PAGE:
Commissioning is the process of ensuring that systems are designed, installed, functionally tested, and capable of being operated and maintained according to the owner’s operational needs. Doing so can cut energy bills by 10 to 15 percent or more, and often provides a simple payback of under 1 year. When this process is applied to an existing building that has not been commissioned before, it is called retrocommissioning. When it is applied to a building that has been commissioned before, it is called recommissioning. Recommissioning is recommended every three to five years to maintain top levels of building performance. In another type of commissioning—ongoing commissioning—monitoring equipment is left in place to allow for ongoing diagnostics.
Building automation systems (BASs), sometimes called energy management systems, save between 5 and 15 percent of overall building energy consumption, and can also improve occupant comfort. Older or poorly maintained buildings can also benefit greatly from a BAS retrofit, sometimes yielding savings of over 30 percent.
Lighting is critical, both in creating an ambiance and in making the merchandise attractive to shoppers. High-quality lighting can reduce energy bills and drive higher sales.
Display lighting. Proper display lighting is critical for driving retail sales and preventing merchandise returns. Quartz halogen lamps are commonly used for accenting merchandise because they provide a bright, focused column of light with excellent color quality. More efficient alternatives include compact fluorescent, metal halide, and LED track or spot lights. Retail accent lighting is a growing area for LEDs because they provide the ability to vary color, create sparkle, and aim the light precisely. Have a lighting consultant review your lighting layout to ensure that it provides the appropriate light levels, quality of light, color rendering, color uniformity, and energy efficiency.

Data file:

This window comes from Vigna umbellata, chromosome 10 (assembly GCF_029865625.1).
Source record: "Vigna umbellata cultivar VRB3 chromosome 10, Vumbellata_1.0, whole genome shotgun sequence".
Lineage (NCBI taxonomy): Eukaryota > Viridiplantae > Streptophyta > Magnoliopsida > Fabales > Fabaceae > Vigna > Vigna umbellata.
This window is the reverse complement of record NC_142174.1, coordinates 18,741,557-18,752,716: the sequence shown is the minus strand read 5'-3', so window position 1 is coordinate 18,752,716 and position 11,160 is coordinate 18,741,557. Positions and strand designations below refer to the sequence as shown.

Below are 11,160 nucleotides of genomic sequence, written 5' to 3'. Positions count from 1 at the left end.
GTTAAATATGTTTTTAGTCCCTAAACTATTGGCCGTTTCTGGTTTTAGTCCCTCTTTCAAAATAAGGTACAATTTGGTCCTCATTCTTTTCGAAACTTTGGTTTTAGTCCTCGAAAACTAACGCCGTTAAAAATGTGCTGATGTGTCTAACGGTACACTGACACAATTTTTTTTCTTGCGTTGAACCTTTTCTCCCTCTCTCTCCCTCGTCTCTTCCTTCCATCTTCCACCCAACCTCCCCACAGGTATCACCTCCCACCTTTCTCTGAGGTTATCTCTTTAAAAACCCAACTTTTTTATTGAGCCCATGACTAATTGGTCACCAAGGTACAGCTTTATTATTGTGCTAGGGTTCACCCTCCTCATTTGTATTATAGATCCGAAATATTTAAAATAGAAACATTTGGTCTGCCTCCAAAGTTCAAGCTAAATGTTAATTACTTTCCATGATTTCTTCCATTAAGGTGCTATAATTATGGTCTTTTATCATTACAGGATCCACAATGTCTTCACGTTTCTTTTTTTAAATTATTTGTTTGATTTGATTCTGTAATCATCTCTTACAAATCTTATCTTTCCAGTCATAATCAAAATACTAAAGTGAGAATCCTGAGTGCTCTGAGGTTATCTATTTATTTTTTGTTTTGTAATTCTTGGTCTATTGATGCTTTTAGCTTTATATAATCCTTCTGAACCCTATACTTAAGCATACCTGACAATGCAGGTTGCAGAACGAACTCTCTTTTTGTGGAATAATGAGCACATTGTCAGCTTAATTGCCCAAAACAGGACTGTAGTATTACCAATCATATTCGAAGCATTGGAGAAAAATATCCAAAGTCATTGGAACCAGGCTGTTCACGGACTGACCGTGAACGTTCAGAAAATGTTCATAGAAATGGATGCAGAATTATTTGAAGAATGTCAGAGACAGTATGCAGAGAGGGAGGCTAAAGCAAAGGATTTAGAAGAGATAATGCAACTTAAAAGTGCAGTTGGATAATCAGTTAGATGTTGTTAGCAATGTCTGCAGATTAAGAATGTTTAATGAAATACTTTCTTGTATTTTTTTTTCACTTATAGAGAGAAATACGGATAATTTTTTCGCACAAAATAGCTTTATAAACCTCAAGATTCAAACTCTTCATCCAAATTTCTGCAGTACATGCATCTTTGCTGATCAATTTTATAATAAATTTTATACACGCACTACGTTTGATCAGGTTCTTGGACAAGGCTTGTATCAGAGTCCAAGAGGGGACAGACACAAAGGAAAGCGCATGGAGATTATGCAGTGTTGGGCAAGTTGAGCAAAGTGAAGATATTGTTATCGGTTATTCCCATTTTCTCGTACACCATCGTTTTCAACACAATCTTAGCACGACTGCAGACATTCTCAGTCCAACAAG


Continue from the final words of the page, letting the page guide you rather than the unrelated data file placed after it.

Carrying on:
Fluorescent lamps. If your facility uses T12 fluorescent lamps or commodity-grade T8 lamps, relamping with high-performance T8 lamps and electronic ballasts can reduce your lighting energy consumption by 35 percent or more. Adding specular reflectors, new lenses, and occupancy sensors or timers can double the savings. Paybacks of one to three years are common.
Big-box retail stores with high ceilings might consider going to a system that uses T5 or T8 lamps to boost both lighting quality and efficiency. These lamps are more energy-efficient, offer better light quality, and are easier to dim or control with occupancy sensors than the high-intensity discharge lights that are typically found in high-ceiling stores.